The lighthouse is one of 57 still active along the Maine coast and it’s this very one that is featured on the state quarter. It was manned from 1927-1934, but has been on automatic ever since.

p2-Pemaquid Point on map

But that wasn’t our focal point. Instead, we’d gathered to learn about the rocky coast below. After reviewing the definition of mineral (naturally occurring solid, distinctive physical properties, e.g. cleavage, hardness, crystal form and color, and characteristic chemical formation) and rock (one or more minerals together, aka mineral soup), Denise pulled out a geologic map of Maine and pointed to our location.

p3-map :Brunswick formation direction

She then oriented us northeastward and helped us understand that we were standing on what is known as the Bucksport formation, a deposit of sandstone and mudstone metamorphosed into a flaky shist. And then she took us through geological history, providing a refresher on plate tectonics and the story of Maine’s creation–beginning 550 million years ago when our state was just a twinkle in the eyes of creation.

p4--do you see the fold?

Stepping below the lighthouse, Denise asked if we saw the fold. I thought I knew what she pointed to, but . . .

p5-layers in beds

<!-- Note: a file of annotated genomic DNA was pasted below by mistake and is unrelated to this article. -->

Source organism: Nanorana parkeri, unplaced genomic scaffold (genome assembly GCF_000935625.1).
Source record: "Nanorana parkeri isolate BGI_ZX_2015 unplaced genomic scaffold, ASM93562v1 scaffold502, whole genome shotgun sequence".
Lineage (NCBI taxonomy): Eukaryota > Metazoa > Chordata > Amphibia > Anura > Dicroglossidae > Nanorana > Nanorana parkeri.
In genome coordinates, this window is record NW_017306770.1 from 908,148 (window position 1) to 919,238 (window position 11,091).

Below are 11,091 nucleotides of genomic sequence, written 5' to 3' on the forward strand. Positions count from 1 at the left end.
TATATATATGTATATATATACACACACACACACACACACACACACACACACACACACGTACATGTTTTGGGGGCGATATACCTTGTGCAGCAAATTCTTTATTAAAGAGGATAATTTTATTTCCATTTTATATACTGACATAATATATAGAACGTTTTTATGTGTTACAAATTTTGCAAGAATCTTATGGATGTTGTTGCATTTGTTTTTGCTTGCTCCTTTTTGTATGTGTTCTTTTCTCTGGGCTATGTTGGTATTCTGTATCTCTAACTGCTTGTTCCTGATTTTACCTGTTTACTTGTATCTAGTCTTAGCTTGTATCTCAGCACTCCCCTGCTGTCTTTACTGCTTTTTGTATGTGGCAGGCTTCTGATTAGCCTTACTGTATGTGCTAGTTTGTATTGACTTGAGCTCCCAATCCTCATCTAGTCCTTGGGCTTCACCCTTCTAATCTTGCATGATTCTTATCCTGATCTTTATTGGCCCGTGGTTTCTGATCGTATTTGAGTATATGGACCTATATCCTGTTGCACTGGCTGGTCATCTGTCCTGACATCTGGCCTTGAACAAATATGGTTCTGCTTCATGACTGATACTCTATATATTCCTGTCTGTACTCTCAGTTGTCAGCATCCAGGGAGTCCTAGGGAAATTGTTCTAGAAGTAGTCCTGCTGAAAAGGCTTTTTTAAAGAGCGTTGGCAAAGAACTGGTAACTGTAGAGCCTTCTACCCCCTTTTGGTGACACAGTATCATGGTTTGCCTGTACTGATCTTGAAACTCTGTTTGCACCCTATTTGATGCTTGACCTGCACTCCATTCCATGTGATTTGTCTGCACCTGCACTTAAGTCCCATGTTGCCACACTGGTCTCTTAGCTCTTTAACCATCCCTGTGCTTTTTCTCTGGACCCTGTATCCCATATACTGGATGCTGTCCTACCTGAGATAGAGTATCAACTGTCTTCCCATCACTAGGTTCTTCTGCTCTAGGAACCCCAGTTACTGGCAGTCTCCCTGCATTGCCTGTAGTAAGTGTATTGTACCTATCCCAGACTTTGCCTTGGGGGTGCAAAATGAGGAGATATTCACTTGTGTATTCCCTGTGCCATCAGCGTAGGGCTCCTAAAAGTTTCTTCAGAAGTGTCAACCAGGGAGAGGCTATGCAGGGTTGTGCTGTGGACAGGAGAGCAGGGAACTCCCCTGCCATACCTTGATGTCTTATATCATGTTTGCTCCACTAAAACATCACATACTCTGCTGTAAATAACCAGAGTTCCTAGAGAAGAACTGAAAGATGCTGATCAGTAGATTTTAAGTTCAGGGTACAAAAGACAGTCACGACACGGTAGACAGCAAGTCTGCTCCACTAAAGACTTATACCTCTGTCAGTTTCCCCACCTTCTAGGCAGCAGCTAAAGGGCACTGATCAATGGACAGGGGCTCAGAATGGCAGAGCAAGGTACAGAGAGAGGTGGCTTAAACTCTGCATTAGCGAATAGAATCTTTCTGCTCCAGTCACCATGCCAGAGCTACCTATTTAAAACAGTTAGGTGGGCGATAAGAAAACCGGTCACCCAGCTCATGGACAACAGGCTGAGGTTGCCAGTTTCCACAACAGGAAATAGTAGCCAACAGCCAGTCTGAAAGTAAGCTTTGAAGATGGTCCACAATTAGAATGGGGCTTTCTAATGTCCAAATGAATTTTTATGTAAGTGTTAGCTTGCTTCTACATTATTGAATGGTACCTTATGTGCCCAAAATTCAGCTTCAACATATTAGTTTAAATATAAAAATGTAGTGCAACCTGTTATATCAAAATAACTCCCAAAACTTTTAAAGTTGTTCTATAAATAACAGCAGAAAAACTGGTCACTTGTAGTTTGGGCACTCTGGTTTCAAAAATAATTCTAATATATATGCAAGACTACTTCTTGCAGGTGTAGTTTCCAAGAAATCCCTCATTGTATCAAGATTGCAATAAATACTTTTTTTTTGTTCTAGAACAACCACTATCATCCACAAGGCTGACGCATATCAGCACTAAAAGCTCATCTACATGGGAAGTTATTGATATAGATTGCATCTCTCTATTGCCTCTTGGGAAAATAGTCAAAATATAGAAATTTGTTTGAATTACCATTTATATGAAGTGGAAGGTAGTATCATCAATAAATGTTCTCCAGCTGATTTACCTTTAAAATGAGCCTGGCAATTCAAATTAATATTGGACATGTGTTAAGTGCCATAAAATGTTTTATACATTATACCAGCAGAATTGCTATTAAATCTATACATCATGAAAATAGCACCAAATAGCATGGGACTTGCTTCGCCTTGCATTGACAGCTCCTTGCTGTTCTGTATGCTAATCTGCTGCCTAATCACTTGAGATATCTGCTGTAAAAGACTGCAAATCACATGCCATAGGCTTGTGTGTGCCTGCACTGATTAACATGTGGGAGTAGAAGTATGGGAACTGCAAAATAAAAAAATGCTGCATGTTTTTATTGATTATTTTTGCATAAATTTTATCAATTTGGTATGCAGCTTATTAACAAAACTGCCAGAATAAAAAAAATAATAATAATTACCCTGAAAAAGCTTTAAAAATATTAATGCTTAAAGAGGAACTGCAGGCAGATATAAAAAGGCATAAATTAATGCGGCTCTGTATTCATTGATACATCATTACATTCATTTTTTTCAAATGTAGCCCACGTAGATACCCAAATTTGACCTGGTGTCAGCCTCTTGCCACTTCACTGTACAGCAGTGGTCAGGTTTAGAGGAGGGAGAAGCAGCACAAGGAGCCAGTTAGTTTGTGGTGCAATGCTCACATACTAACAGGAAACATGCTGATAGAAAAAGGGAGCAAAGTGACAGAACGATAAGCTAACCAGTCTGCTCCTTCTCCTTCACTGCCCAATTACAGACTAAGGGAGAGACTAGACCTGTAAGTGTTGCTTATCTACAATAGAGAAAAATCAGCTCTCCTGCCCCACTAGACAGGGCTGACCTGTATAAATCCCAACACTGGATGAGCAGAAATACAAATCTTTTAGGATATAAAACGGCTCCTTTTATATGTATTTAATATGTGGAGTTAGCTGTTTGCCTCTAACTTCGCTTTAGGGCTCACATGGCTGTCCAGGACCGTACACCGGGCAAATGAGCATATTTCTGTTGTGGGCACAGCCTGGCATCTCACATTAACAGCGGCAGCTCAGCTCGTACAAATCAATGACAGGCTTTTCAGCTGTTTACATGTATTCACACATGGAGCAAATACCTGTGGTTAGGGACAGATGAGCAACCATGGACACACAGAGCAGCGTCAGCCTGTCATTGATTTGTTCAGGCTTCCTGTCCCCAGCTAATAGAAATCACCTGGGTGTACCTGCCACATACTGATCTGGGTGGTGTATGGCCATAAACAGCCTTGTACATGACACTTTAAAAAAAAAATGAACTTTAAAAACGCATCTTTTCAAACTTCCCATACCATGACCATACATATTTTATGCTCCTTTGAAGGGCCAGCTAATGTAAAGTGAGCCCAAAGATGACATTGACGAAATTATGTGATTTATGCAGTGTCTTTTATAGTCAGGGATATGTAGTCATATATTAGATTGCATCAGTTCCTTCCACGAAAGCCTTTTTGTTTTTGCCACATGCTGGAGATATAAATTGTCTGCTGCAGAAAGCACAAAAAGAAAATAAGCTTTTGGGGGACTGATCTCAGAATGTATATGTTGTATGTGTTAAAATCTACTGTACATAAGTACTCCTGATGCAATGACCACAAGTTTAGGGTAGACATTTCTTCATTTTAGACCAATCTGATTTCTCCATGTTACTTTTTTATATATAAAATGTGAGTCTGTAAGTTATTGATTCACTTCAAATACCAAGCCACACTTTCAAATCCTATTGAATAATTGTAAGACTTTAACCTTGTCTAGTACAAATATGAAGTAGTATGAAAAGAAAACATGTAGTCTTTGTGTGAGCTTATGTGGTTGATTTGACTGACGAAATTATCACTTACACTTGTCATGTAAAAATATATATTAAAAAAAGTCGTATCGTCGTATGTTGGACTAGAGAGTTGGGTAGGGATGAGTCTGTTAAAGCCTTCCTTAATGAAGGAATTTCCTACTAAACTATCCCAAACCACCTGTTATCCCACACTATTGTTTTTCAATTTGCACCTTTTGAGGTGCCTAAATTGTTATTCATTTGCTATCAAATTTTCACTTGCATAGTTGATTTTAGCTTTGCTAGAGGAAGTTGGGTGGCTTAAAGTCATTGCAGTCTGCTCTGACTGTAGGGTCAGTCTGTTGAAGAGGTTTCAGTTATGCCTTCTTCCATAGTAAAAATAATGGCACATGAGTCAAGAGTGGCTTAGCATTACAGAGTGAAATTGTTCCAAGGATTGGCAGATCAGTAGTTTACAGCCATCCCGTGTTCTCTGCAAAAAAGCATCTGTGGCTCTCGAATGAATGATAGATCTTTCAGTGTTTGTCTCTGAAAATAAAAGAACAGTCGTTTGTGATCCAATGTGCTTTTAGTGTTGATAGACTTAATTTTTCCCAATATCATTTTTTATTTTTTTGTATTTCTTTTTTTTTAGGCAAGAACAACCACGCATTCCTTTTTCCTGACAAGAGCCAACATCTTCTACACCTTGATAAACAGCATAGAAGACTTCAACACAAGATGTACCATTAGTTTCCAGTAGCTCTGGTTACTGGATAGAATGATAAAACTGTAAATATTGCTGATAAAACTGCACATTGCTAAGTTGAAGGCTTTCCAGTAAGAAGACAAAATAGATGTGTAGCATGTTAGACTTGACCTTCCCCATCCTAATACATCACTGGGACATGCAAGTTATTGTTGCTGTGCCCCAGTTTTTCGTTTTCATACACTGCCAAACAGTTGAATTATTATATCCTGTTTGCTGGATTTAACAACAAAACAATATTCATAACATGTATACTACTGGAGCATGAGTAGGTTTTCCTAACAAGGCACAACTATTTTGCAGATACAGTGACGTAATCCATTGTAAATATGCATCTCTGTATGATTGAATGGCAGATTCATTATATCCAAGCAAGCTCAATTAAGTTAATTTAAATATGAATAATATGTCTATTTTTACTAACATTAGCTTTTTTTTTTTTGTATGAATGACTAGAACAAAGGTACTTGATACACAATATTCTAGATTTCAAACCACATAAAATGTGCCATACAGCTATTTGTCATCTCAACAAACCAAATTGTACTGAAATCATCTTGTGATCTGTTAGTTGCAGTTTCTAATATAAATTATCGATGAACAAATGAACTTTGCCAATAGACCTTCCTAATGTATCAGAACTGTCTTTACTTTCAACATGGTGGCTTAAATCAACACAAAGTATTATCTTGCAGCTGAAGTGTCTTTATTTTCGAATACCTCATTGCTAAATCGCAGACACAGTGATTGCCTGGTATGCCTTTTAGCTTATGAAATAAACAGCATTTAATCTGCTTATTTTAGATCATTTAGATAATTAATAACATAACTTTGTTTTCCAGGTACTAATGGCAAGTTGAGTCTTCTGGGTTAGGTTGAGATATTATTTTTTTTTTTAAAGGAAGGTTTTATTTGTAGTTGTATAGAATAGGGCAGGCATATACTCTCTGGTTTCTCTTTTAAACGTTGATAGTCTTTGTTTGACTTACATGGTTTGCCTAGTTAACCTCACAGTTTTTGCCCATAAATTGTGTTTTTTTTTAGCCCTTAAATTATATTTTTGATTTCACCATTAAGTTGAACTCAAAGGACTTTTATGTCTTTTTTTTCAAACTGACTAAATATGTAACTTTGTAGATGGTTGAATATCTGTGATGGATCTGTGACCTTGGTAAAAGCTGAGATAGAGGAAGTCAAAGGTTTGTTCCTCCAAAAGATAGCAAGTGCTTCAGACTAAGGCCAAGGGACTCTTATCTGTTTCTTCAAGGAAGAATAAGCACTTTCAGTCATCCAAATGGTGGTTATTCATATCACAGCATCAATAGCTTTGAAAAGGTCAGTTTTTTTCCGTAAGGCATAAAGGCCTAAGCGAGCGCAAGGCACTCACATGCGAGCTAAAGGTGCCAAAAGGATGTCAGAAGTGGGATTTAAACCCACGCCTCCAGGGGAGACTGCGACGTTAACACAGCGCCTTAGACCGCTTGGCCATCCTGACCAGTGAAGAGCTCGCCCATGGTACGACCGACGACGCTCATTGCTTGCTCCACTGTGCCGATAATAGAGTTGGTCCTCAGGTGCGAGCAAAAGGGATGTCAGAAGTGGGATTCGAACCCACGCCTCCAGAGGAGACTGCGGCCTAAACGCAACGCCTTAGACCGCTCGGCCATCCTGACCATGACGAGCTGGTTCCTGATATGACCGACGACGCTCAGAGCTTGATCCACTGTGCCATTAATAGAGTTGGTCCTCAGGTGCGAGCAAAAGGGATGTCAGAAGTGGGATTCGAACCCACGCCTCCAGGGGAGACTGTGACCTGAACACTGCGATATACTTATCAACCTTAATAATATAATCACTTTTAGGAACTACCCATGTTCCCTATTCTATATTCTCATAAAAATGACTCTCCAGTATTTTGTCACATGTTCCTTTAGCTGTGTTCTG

it took more of her insight to fully form the picture for me. The metamorphic rock, it turns out, is on its side due to intense pressure in its long-term history and thus we could examine its layers, much like the rings on a tree. That doesn’t mean I could age it, but just understand that over time various pressures and results of heating and cooling events caused the variation in color and mineral size of the bands. Lighter gray=sand and silt (composed of sea sediments), Medium gray=quartz, feldspar and biotite mica (black). Darker gray=more biotite. Greenish-gray=limy sand and silt. Rust=iron. All of it equals a gneiss (nice) or layered formation with foliation.

p6-zigzag

I think one of my favorite learnings came from the sills and dikes that show their faces throughout the rock. Sills are parallel or perpendicular intrusions while dikes run off parallel. And this particular dike featured a zigzag created by a continental collision. The Z-fold, as she referred to it, was caused by a right lateral shear. Who knew?

p9-first fold understanding

My understanding of the first fold Denise had pointed to began to develop more fully when she pulled out a geological compass and measured the angle of the rock to the left and then we could see the same angle on the far right and suddenly in my mind’s eye was the arc that has since eroded. With that came the new knowledge that more moons ago than my brain can comprehend, mountains reached six miles above and natural forces had eroded their 12,000-foot structures.

p10-dike to lighthouse